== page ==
It is common for a drug with multiple indications to have different doses for different diseases.

Moreover, ivermectin should be given with food, as it has a 2.6-fold higher bioavailability when taken with food than when taken on an empty stomach. The Merck package insert (revised May 2022) also supports this and states, “Administration of 30 mg ivermectin following a high-fat meal resulted in an approximate 2.5-fold increase in bioavailability relative to administration of 30 mg ivermectin in the fasted state.”

FLCCC guidelines also recommend taking ivermectin “with or just following a meal for greater absorption.”

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Yet this important dosing information is not reflected in the commonly used drug prescribing resource known as the Prescribers’ Digital Reference, which states: “Take the number of tablets your doctor has prescribed all at the same time with water on an empty stomach. Do not eat any food within two hours before or after taking the tablets.”

So if a person takes the dose while fasting, they are getting only 40 percent of the recommended dose. For patients with a higher body weight, the effects of underdosing could be even more significant.

RCT Studies Used Inappropriate Dosing

In the most recent PRINCIPLE trial published in March, ivermectin was used at 0.3 mg/kg for only three days. Moreover, it was designed to dose the ivermectin without food: “Participants were advised not to eat two hours before or after taking ivermectin.”

In another RCT, ACTIV-6, published in JAMA in October 2022, ivermectin was dosed in a fasting status; the protocol stated, “Ivermectin should be taken on an empty stomach with water (30 minutes before a meal or 2 hours after a meal).”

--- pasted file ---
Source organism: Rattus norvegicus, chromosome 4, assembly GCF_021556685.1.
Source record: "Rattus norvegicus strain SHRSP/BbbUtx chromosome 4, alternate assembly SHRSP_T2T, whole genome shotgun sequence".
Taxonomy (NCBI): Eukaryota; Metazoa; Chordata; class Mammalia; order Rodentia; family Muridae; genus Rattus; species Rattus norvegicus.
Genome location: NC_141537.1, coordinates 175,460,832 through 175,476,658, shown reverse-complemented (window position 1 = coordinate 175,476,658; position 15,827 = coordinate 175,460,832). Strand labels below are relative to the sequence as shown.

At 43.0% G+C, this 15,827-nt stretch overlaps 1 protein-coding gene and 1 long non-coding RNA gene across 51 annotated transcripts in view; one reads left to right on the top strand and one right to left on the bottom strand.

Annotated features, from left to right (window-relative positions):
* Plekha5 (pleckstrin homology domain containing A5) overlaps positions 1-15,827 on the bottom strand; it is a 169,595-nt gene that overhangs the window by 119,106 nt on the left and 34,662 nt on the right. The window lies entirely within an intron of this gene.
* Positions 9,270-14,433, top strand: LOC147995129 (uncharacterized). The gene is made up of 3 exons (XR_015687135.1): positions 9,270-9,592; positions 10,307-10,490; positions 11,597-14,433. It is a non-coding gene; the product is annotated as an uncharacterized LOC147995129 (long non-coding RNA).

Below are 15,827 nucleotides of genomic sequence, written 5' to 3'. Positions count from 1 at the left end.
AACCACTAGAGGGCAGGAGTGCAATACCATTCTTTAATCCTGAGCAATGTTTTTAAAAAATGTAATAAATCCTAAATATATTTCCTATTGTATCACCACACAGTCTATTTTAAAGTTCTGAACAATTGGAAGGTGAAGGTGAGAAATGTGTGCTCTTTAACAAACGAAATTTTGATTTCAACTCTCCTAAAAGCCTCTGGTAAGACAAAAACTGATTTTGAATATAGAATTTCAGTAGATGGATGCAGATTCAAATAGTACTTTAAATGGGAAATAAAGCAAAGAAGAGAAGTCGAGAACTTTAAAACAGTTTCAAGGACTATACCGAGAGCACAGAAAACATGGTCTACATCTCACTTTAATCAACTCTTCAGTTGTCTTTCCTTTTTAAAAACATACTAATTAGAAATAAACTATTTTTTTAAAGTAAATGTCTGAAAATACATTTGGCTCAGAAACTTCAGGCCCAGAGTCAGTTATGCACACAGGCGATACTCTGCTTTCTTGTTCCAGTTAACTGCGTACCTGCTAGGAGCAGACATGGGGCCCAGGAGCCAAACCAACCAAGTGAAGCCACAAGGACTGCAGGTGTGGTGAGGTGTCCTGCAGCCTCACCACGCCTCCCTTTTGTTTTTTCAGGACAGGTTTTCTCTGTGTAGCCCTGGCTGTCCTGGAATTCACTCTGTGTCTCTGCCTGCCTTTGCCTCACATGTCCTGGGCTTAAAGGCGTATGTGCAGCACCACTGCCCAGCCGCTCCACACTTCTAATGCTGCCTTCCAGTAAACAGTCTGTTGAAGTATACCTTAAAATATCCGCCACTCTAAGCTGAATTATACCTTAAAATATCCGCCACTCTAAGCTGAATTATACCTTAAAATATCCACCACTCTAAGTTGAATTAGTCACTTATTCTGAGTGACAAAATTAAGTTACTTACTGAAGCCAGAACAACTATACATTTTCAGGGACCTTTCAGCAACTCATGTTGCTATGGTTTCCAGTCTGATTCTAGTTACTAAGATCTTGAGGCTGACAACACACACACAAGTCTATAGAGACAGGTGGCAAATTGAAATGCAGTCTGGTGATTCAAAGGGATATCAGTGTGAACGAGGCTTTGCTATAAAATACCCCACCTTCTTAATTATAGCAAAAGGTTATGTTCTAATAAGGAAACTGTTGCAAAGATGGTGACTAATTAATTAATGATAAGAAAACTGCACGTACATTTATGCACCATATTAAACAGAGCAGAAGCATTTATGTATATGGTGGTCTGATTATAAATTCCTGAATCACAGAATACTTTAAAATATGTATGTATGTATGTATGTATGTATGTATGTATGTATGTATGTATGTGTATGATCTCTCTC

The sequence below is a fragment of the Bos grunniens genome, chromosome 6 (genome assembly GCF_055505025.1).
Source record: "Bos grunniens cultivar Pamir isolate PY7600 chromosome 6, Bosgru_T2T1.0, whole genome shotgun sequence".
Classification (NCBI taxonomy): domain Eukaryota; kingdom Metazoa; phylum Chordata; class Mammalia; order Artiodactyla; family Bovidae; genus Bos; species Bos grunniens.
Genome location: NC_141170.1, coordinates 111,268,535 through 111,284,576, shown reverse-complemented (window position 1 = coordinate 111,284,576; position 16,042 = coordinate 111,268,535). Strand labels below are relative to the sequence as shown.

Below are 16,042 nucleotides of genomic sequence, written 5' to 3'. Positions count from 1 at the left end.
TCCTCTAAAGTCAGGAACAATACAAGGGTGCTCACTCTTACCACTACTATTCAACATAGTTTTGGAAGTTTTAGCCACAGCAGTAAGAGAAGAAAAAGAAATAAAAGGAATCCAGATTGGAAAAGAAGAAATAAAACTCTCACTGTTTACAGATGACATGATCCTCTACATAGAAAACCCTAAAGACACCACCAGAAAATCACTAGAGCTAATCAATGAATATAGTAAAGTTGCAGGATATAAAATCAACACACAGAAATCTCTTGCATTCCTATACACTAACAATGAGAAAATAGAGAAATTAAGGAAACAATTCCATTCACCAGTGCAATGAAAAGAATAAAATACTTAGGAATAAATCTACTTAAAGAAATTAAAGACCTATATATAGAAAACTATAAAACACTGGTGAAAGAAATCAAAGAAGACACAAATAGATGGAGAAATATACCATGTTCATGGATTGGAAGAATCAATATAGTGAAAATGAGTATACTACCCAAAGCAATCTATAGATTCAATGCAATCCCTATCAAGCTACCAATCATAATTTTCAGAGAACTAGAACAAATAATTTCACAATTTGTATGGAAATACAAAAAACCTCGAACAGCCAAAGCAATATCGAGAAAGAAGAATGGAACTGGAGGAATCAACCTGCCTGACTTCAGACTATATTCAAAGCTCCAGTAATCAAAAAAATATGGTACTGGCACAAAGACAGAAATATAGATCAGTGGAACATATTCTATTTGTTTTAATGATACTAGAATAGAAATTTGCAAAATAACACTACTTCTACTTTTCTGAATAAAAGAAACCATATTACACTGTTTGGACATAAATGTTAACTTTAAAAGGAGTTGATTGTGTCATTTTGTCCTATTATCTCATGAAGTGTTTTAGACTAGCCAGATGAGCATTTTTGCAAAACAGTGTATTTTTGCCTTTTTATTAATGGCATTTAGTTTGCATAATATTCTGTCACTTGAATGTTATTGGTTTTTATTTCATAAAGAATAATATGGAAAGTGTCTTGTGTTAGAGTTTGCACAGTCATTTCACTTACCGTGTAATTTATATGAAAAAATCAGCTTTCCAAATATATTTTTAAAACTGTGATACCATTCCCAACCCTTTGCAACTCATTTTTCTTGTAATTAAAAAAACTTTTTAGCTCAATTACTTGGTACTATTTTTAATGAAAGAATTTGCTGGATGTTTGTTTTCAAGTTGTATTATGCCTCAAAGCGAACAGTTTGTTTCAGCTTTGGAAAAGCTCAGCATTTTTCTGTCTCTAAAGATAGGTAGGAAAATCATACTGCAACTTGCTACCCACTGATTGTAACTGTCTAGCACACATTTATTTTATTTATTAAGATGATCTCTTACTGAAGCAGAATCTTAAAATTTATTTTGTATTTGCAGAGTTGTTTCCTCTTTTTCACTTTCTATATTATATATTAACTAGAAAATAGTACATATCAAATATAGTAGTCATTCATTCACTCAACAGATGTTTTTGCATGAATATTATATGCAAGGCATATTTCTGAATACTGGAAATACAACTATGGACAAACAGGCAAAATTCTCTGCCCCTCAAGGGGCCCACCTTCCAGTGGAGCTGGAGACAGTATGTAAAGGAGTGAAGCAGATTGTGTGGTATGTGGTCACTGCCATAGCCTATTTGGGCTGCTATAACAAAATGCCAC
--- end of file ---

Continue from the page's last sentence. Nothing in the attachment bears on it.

Ivermectin was reported as dosed at 0.4 mg/kg for three days—a much shorter time period than it should be. However, in the protocol Table 4 in Appendix 16.3.3, the precise dosing was as low as 0.269 mg/kg, and 0.4 mg/kg is actually only the upper dose limit—not the real dose.

According to the worldwide recognized study guideline ICH Good Clinical Practice, clinical trials must adhere to ethical principles. Failure to do so would be considered study misconduct or fraud and would violate the principle of integrity.

Another JAMA study published in March 2021 repeated the same mistake in mild COVID-19 patients by suggesting they take 0.3 mg/kg for five days on an empty stomach.

An RCT study known as TOGETHER, published in March 2022 in the New England Journal of Medicine, underdosed ivermectin with 0.4 mg/kg for only three days and did not mention dosing with food.

Nevertheless, even at this low dose, the ivermectin reduced hospitalization rates, death, and the need for mechanical ventilation compared to a placebo.

Clinical Improvement Despite Underdosing

It is inappropriate to conclude that ivermectin was ineffective based on these RCT studies with major design flaws.

Despite the poor study design, ivermectin showed clinical benefits and saved lives.

In the PRINCIPLE study, self-reported recovery was shorter in the ivermectin group than in the group receiving usual care, with a median decrease of 2.06 days. The statistical analysis showed that it met the predefined superiority criteria.

Furthermore, the analysis showed that ivermectin effectively reduced COVID-19-related hospitalizations and deaths. Only 1.6 percent of 2,157 patients in the ivermectin group experienced hospitalizations or deaths, compared with 4.4 percent of 3,256 patients in the usual care group.

Even a low dose of ivermectin has demonstrated the potential to save lives. However, the authors concluded, “Ivermectin for COVID-19 is unlikely to provide clinically meaningful improvement in recovery, hospital admissions, or longer-term outcomes.”

Meanwhile, the report’s appendix includes dozens of recorded clinical benefits in patients treated with ivermectin, such as the time it took to alleviate all symptoms, general unwellness, muscle aches, and headaches. The improvement of symptoms was also sustained, and the severity was reduced. Surprisingly, the source PDF was removed from the website during the writing of this article.

There are additional examples. Although the previously mentioned 2021 JAMA study underdosed patients, treatment with ivermectin reduced recovery time by two days. In the ACTIV-6 study, only one venous blood clot event was reported in 817 ivermectin-treated patients, compared with five events in 774 placebo-treated patients.

Statistical Failures

It is important to note that the definition of treatment effects in an RCT can differ from those discussed in real-life observational studies.

Sometimes, even if the results of a clinical trial demonstrate a clear effect, the conclusion may still be interpreted as ineffective because of the statistical definition of effectiveness.